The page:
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Today’s Riot Rundown is sponsored by Kill the Queen by Jennifer Estep

Dark forces are at work inside the Bellona royal court. When the crown princess assassinates her mother to take the throne by force, even seventeenth-in-line-for-the-throne Lady Everleigh is in danger.

Forced into hiding to survive, she falls in with a gladiator troupe. Though they use their talents to entertain, the gladiators are highly trained warriors. Uncertain of her future Evie begins training with the troupe. But as the bloodthirsty queen exerts her power, Evie’s fate becomes clear: she must become a gladiator . . . and kill the queen.


Win a Library Prize Pack!


We’re giving away a cozy, library-themed prize pack of goodies from the Book Riot store, including a hoodie, library card socks, and a librarian cart t-shirt.

Go here to enter for a chance to win, or just click the image below!


Today In Books

Kareem Abdul-Jabbar Joins VERONICA MARS Writers’ Room: Today in Books

This edition of Today in Books is sponsored by Swoon Reads — publishing the latest and greatest in YA fiction recommended by readers like you.

Kareem Abdul-Jabbar Joins Veronica Mars Writers’ Room

Basketball legend turned author Kareem Abdul-Jabbar will be writing for our favorite smart-mouthed sleuth in the upcoming Veronica Mars Hulu limited series. My excitement continues to grow. And while we wait, there are two great continuation books for the series that start after the movie ended: The Thousand-Dollar Tan Line and Mr. Kiss and Tell.

House Of Cards Season 6 Teaser Trailer Is Here

And Claire Underwood did not come to play! The final season of the series, based on Michael Dobbs’s British novel, will premiere November 2nd on Netflix.

Stranger Things 1st Novel Will Be Eleven’s Mother’s Origin Story

YA author Gwenda Bond is writing the first official Stranger Things novel: Suspicious Minds. It’s a prequel to the show following Eleven’s mother when she was the MKUltra program’s test subject. And you can read the first chapter now and see the cover!


TBR Glitch Fixed

Hello, TBR subscribers!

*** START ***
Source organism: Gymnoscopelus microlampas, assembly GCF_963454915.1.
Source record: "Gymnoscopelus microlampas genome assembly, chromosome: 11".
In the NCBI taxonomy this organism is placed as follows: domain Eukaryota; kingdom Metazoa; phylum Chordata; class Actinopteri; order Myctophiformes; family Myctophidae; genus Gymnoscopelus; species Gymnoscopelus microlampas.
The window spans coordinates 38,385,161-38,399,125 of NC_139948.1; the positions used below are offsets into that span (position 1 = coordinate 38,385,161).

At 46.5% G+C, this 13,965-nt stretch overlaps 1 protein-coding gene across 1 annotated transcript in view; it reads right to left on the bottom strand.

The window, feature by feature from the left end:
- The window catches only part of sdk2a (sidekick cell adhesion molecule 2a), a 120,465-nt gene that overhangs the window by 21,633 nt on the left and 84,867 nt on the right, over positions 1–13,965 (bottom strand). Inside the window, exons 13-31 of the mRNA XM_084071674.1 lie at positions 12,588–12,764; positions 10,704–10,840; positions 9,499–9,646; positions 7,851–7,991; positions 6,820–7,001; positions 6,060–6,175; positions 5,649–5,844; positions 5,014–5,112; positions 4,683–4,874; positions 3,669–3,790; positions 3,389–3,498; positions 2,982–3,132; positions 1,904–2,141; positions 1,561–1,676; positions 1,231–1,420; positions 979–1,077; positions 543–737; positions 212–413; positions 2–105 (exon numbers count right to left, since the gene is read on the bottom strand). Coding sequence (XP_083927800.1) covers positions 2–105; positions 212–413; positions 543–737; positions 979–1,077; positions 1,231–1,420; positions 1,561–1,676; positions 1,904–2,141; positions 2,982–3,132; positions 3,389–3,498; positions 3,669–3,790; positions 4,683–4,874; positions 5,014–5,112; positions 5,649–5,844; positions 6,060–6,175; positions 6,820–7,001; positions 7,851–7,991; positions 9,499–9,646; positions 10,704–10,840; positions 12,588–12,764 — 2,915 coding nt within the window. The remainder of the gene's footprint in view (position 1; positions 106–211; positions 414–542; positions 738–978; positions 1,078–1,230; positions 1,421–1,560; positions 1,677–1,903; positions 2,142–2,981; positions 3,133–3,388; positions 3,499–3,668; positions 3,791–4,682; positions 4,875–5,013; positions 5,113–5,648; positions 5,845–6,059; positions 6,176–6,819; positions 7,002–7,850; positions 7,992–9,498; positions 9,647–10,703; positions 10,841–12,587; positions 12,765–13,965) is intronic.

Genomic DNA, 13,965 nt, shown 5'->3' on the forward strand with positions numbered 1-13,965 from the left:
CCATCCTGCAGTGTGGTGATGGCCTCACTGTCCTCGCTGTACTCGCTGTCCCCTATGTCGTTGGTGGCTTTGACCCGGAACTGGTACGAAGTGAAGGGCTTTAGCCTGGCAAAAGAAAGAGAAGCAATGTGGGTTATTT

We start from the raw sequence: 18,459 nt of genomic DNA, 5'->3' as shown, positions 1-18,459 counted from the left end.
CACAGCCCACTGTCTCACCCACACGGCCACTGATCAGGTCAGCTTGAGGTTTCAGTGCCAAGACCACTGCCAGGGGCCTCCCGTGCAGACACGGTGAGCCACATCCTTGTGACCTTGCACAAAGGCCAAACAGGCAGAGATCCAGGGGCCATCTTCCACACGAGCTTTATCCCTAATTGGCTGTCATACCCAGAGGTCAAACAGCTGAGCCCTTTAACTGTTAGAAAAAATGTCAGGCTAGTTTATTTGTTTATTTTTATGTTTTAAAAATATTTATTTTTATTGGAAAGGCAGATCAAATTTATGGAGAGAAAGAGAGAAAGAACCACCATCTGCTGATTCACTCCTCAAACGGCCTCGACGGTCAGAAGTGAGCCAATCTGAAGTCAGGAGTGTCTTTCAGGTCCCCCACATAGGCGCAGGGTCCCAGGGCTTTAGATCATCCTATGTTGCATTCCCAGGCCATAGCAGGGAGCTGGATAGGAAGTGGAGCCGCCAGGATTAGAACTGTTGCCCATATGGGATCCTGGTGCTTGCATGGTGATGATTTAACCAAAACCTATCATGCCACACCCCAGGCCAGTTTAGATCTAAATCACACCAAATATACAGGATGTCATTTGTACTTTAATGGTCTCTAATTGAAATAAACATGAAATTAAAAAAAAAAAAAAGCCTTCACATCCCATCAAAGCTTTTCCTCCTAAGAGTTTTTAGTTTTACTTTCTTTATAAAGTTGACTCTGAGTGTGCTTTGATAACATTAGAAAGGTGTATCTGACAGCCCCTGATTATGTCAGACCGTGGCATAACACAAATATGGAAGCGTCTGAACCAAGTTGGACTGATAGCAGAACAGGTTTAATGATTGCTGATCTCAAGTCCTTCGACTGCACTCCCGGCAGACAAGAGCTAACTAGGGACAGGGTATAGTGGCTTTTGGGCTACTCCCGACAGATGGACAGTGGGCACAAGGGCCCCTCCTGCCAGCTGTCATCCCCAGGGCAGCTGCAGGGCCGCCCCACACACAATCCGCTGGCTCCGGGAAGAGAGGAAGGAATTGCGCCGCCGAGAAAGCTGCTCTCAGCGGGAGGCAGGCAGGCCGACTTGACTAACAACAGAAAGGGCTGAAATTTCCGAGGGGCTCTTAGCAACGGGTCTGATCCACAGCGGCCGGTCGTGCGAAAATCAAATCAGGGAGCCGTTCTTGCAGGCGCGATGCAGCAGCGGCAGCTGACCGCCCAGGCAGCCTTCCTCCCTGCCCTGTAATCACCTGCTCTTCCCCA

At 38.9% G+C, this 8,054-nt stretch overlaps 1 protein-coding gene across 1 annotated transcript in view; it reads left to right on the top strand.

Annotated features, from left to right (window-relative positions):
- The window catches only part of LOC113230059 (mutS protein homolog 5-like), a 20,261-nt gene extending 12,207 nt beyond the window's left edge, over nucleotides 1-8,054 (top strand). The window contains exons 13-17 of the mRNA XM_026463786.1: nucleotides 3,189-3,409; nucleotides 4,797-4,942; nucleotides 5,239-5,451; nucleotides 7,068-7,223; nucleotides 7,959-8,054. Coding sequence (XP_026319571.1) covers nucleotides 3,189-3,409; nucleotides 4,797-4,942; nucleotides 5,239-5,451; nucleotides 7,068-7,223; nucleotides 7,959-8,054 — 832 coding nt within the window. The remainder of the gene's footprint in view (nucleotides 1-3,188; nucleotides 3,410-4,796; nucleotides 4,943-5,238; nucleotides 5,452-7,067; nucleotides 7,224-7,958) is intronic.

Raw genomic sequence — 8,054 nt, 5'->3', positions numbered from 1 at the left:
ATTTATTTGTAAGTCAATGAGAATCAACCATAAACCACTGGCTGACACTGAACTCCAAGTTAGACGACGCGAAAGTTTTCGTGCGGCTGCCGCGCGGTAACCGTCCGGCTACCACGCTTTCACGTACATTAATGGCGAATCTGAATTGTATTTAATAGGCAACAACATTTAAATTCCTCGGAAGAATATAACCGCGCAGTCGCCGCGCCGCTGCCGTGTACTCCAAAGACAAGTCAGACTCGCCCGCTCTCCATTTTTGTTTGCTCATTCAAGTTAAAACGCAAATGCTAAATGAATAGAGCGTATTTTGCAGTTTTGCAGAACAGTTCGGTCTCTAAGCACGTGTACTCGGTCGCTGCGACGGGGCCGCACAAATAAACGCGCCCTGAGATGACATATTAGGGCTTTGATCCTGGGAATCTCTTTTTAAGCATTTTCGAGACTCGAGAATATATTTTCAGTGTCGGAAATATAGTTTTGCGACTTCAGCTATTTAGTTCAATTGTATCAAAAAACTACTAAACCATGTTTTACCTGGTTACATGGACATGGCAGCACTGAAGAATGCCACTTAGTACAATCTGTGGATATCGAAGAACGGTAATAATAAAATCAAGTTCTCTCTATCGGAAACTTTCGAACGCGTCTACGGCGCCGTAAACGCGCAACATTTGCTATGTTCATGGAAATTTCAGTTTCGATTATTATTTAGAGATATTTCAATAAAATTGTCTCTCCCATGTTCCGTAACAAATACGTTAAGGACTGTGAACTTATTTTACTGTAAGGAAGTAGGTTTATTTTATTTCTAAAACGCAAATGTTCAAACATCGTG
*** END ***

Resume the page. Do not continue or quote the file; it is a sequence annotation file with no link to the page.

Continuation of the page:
Some of you have reported an issue accessing your recommendations in order to leave feedback for your Bibliologist in anticipation of your next round of recs. We are pleased to report that the bug has been squashed! This was simply a display error; none of your information has been lost or compromised.

Log into your TBR account to view your recommendations and leave feedback.

Any further issues? Hit us up at



Today In Books

First Look at Tom Hanks as Mister Rogers: Today in Books

This edition of Today in Books is sponsored by Fierce Reads.

It’s A Neighborly Day In This Beauty Wood

Take a first look at Tom Hanks as Mister Rogers in Marielle Heller’s forthcoming (untitled, for now) biographical drama inspired by the life of Fred Rogers. The film will focus on the real-life friendship between Rogers and journalist Tom Junod, played by Matthew Rhys. Side part on point.

Europe’s Oldest Intact Book Found Preserved In Coffin of A Saint

If you’re planning a trip to London next month, you might decide to stop by the British Library for its exhibition, “Anglo-Saxon Kingdoms: Art, Word, War,” opening October 19th. Why, you ask? Because Europe’s oldest intact book, St. Cuthbert Gospel, will be on display. The book, dated to between 700 and 730, was found intact, preserved in the coffin of St. Cuthbert. Read more about it here.

What If It’s Us Will Be Adapted

Adam Silvera and Becky Albertalli’s What If It’s Us isn’t out until October 9, but it has already been scooped up for an adaptation. Pulitzer Prize-winning playwright Brian Yorkey will adapt the buzzy, queer YA collaboration between the author of Simon vs. the Homo Sapiens Agenda (Albertalli) and the author of They Both Die at the End (Silvera). I hear the squees of a thousand fans.

What's Up in YA

🔖 7 Tips For Reading With Mental Health Challenges

Hey YA readers: Time to get personal!

Sponsored by Me and Me by Alice Kuipers from KCP Loft.

Lark’s on a dream date with Alec. Blue skies, clear water, a canoe on the lake. Everything is perfect … until they hear screams. Annabelle, a little girl Lark used to babysit, is struggling in the reeds. When Lark and Alec dive to help her, Alec hits his head on a rock. Now Annabelle and Alec are both in trouble, and Lark can only save one of them. Suddenly, Lark’s world is torn in two, leaving her to cope with the consequences of two choices. She lives two lives, two selves. But which is the right life?

My YA anthology, (Don’t) Call Me Crazy: 33 Voices Start The Conversation About Mental Health releases tomorrow, October 2, from Algonquin Young Readers. I’ve written extensively about YA books that take on mental illness, and you can read some of the posts linked at the bottom of the newsletter, along with some other great resources.

Today, I wanted to offer up some of the things I do when I struggle with my depression and anxiety when it comes to reading and talking about books. It’s my hope this not only feels useful for anyone who struggles with mental illness, but also that it’s useful both for those who have rough mental health stretches (even without an illness) and those who work with teens who themselves may be dealing with them. The more tools in the pocket, the better equipped we all are.

Part of why reading can become so daunting when one’s mental health is challenging is that it requires use of executive functioning, which can shut down. Executive functioning is in charge of mental processes and skills, and it can become utterly exhausting or frustrating even thinking about picking up a book from one’s shelf. YA author Molly Backes goes into the further, in this excellent talk about the impossible task on Twitter.

As always with mental health, your mileage may vary. These are things that have worked for me.

  1. Read something entire out of the norm.